It was my first trip back to Boston
after your breathless rush, crammed boxes
stacked like fortresses against my grief,
into the arms of another woman,
the first time I had courage enough
to stand on that steaming sidewalk
outside the yellow and green communal house
we’d years ago called home.
Upstairs, in that room, the one I will always
think of as ‘our room’, two shadows passed.
Pastel and gray ghosts.
Our ghosts, perhaps, lost in time,and
I was tugged suddenly up again into the memories.
Your mouth against mine.
The clamor of voices from the communal kitchen.
That strip of lace tacked lopsided
across the crate holding your shirts, my blouses.
My red hat lobbed across the bed, hair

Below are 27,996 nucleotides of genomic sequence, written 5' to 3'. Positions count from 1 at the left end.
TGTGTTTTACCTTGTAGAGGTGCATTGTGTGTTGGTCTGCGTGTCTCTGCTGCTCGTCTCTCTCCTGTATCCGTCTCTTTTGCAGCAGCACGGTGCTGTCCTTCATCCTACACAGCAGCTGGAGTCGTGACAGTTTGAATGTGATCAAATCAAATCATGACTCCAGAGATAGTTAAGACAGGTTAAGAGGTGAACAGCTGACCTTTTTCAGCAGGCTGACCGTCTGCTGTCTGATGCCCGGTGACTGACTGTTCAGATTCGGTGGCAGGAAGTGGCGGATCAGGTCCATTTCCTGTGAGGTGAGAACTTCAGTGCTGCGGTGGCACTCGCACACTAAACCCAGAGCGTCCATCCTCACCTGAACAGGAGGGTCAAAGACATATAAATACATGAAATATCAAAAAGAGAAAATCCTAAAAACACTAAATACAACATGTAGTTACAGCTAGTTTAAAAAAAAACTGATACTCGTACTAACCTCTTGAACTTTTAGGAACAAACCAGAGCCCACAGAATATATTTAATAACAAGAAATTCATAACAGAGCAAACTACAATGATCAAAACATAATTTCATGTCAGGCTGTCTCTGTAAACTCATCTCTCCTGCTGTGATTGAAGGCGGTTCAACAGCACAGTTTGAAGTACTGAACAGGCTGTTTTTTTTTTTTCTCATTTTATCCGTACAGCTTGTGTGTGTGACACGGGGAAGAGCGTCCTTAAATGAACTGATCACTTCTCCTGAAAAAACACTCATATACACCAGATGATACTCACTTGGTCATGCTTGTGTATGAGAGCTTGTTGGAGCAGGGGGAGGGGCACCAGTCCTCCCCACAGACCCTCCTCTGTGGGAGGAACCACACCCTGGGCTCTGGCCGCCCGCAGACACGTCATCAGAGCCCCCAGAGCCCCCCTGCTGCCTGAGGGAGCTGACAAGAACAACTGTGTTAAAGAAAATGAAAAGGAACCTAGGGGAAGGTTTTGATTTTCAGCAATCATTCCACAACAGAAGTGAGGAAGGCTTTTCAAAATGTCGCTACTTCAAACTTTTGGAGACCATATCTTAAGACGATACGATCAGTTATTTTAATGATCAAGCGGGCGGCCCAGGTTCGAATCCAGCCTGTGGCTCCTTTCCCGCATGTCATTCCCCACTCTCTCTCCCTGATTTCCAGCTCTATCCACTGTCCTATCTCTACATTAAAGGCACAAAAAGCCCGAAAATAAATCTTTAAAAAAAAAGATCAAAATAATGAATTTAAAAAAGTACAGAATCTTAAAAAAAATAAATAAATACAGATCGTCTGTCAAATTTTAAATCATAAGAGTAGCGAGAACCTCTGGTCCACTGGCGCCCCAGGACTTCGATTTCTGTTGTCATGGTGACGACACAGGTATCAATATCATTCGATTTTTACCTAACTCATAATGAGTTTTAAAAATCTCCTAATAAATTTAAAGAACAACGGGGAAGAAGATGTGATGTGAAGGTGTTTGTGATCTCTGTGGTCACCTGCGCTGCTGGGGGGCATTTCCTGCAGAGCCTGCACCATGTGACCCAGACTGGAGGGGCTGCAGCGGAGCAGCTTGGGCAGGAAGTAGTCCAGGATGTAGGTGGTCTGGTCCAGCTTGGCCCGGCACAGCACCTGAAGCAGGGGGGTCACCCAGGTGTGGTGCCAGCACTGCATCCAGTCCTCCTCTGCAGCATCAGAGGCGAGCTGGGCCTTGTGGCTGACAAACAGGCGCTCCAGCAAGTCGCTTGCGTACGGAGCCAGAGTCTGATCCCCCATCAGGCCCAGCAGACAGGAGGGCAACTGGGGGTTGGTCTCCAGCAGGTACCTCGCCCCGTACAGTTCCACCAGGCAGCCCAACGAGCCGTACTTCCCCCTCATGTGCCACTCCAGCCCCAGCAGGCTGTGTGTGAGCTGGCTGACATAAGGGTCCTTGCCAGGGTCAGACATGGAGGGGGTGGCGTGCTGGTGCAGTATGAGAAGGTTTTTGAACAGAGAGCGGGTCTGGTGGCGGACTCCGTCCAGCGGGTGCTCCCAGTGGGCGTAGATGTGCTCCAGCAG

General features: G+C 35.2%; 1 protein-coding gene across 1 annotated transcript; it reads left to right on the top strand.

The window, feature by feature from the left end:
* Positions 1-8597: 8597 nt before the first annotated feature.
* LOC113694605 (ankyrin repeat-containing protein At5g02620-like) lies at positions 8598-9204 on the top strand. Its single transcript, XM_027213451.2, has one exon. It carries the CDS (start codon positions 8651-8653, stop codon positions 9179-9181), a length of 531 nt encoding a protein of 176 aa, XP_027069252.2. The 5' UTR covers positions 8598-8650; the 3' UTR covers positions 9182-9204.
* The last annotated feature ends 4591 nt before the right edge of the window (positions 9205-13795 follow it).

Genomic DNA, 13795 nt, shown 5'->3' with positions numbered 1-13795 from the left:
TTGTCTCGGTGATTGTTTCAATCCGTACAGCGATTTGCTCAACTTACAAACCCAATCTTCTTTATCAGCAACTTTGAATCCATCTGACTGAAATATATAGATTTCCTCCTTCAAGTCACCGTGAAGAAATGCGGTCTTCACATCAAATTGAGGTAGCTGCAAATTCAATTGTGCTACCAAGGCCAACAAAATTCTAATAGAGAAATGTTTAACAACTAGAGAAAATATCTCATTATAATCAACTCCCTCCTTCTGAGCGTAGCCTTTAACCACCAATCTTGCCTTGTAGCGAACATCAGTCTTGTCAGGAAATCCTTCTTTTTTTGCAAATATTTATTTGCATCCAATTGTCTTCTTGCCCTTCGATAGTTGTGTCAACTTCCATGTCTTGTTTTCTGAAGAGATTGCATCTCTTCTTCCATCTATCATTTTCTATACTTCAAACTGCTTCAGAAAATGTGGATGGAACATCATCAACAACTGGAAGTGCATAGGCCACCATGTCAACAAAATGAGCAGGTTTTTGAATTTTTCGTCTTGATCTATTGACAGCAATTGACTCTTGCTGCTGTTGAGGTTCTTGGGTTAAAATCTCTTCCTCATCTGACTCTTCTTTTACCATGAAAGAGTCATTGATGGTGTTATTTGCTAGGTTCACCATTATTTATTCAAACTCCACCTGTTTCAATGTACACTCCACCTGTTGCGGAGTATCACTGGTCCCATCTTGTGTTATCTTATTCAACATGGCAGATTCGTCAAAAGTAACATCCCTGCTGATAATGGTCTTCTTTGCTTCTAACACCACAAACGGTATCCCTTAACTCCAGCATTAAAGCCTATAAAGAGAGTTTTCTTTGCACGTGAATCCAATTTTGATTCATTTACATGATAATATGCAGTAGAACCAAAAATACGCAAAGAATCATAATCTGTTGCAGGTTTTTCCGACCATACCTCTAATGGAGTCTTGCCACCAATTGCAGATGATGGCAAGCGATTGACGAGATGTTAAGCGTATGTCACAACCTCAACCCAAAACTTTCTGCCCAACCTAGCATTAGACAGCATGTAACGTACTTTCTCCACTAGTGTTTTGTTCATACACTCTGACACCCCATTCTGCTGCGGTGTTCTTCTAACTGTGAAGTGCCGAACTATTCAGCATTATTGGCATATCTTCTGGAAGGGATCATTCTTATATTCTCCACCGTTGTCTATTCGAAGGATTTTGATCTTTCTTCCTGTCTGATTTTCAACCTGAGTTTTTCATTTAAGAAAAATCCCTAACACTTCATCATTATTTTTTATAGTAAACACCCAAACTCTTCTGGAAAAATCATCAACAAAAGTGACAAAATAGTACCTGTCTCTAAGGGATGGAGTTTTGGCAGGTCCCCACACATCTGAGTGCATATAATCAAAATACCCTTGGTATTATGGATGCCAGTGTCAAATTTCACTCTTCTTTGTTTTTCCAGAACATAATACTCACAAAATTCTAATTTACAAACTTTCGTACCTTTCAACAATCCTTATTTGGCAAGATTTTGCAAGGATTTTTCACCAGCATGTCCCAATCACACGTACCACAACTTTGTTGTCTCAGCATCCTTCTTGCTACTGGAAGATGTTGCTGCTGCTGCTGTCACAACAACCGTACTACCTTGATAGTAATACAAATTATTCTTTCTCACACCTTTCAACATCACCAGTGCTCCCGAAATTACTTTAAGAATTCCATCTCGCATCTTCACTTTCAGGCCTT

tumbling carelessly down my back.
I was lost again to days we once thought
would merge, one into the other,
carrying us along as easily as a river
runs down to the sea.
Pris Campbell / ©2006 / Published in The Dead Mule, Spring 2007 edition
The poems of Pris Campbell have appeared in numerous journals and anthologies, including PoetsArtists, Rusty Truck, Bicycle Review, Chiron Review, and Outlaw Poetry Network. The Small Press has published eight collections of her poetry and Clemson University Press a collaboration with Scott Owens. When The Wolves Come After You, with Michael Parker, from Goss Publications and Squalls on the Horizon, a book of tanka, from Nixes Mate and My Southern Childhood are her most recent small press books. A former Clinical Psychologist, sailor and bicyclist until sidelined by ME/CFS in 1990, she makes her home in the Greater West Palm Beach, Florida, with her husband.